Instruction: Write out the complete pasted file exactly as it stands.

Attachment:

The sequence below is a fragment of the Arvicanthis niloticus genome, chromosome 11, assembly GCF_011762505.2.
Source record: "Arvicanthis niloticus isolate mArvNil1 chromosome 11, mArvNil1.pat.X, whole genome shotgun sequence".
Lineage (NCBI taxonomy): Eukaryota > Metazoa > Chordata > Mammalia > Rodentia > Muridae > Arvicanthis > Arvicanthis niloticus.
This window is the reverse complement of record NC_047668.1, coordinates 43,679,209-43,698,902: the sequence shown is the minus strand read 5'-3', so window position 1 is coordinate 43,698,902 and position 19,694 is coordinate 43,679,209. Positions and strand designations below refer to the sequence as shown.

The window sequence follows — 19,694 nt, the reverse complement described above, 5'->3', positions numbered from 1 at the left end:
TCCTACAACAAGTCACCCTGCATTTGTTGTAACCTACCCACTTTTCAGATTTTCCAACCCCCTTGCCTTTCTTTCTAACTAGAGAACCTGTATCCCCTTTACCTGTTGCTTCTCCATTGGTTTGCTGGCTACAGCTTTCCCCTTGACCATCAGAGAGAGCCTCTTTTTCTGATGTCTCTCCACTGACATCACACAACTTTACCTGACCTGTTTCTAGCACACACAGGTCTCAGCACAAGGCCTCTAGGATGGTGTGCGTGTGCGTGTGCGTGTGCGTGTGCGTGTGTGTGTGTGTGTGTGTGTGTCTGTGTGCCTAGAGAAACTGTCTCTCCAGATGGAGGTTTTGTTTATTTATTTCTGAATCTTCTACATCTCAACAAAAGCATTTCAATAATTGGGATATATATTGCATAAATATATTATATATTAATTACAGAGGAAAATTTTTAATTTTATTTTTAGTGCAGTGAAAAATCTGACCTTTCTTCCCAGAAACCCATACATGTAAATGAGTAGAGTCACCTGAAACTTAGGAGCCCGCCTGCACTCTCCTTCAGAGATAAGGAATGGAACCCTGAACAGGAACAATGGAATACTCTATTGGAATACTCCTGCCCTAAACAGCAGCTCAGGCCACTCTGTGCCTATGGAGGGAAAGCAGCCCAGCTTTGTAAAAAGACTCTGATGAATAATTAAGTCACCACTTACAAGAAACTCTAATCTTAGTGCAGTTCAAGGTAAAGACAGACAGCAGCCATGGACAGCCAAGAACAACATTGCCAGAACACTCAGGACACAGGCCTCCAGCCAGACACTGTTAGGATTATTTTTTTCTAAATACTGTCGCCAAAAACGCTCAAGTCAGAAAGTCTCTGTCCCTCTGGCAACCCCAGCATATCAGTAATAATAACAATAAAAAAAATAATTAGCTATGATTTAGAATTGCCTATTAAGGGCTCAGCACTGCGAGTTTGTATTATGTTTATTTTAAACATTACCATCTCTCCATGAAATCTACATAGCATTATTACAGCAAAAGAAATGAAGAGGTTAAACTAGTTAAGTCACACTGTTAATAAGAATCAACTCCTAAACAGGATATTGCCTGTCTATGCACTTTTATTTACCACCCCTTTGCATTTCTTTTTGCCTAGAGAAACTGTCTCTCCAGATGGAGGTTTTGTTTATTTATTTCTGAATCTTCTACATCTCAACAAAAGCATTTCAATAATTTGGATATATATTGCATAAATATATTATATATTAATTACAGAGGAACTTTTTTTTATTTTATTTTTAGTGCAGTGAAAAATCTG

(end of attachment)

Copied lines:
The sequence below is a fragment of the Arvicanthis niloticus genome, chromosome 11, assembly GCF_011762505.2.
Source record: "Arvicanthis niloticus isolate mArvNil1 chromosome 11, mArvNil1.pat.X, whole genome shotgun sequence".
Lineage (NCBI taxonomy): Eukaryota > Metazoa > Chordata > Mammalia > Rodentia > Muridae > Arvicanthis > Arvicanthis niloticus.
This window is the reverse complement of record NC_047668.1, coordinates 43,679,209-43,698,902: the sequence shown is the minus strand read 5'-3', so window position 1 is coordinate 43,698,902 and position 19,694 is coordinate 43,679,209. Positions and strand designations below refer to the sequence as shown.

The window sequence follows — 19,694 nt, the reverse complement described above, 5'->3', positions numbered from 1 at the left end:
TCCTACAACAAGTCACCCTGCATTTGTTGTAACCTACCCACTTTTCAGATTTTCCAACCCCCTTGCCTTTCTTTCTAACTAGAGAACCTGTATCCCCTTTACCTGTTGCTTCTCCATTGGTTTGCTGGCTACAGCTTTCCCCTTGACCATCAGAGAGAGCCTCTTTTTCTGATGTCTCTCCACTGACATCACACAACTTTACCTGACCTGTTTCTAGCACACACAGGTCTCAGCACAAGGCCTCTAGGATGGTGTGCGTGTGCGTGTGCGTGTGCGTGTGCGTGTGTGTGTGTGTGTGTGTGTGTCTGTGTGCCTAGAGAAACTGTCTCTCCAGATGGAGGTTTTGTTTATTTATTTCTGAATCTTCTACATCTCAACAAAAGCATTTCAATAATTGGGATATATATTGCATAAATATATTATATATTAATTACAGAGGAAAATTTTTAATTTTATTTTTAGTGCAGTGAAAAATCTGACCTTTCTTCCCAGAAACCCATACATGTAAATGAGTAGAGTCACCTGAAACTTAGGAGCCCGCCTGCACTCTCCTTCAGAGATAAGGAATGGAACCCTGAACAGGAACAATGGAATACTCTATTGGAATACTCCTGCCCTAAACAGCAGCTCAGGCCACTCTGTGCCTATGGAGGGAAAGCAGCCCAGCTTTGTAAAAAGACTCTGATGAATAATTAAGTCACCACTTACAAGAAACTCTAATCTTAGTGCAGTTCAAGGTAAAGACAGACAGCAGCCATGGACAGCCAAGAACAACATTGCCAGAACACTCAGGACACAGGCCTCCAGCCAGACACTGTTAGGATTATTTTTTTCTAAATACTGTCGCCAAAAACGCTCAAGTCAGAAAGTCTCTGTCCCTCTGGCAACCCCAGCATATCAGTAATAATAACAATAAAAAAAATAATTAGCTATGATTTAGAATTGCCTATTAAGGGCTCAGCACTGCGAGTTTGTATTATGTTTATTTTAAACATTACCATCTCTCCATGAAATCTACATAGCATTATTACAGCAAAAGAAATGAAGAGGTTAAACTAGTTAAGTCACACTGTTAATAAGAATCAACTCCTAAACAGGATATTGCCTGTCTATGCACTTTTATTTACCACCCCTTTGCATTTCTTTTTGCCTAGAGAAACTGTCTCTCCAGATGGAGGTTTTGTTTATTTATTTCTGAATCTTCTACATCTCAACAAAAGCATTTCAATAATTTGGATATATATTGCATAAATATATTATATATTAATTACAGAGGAACTTTTTTTTATTTTATTTTTAGTGCAGTGAAAAATCTG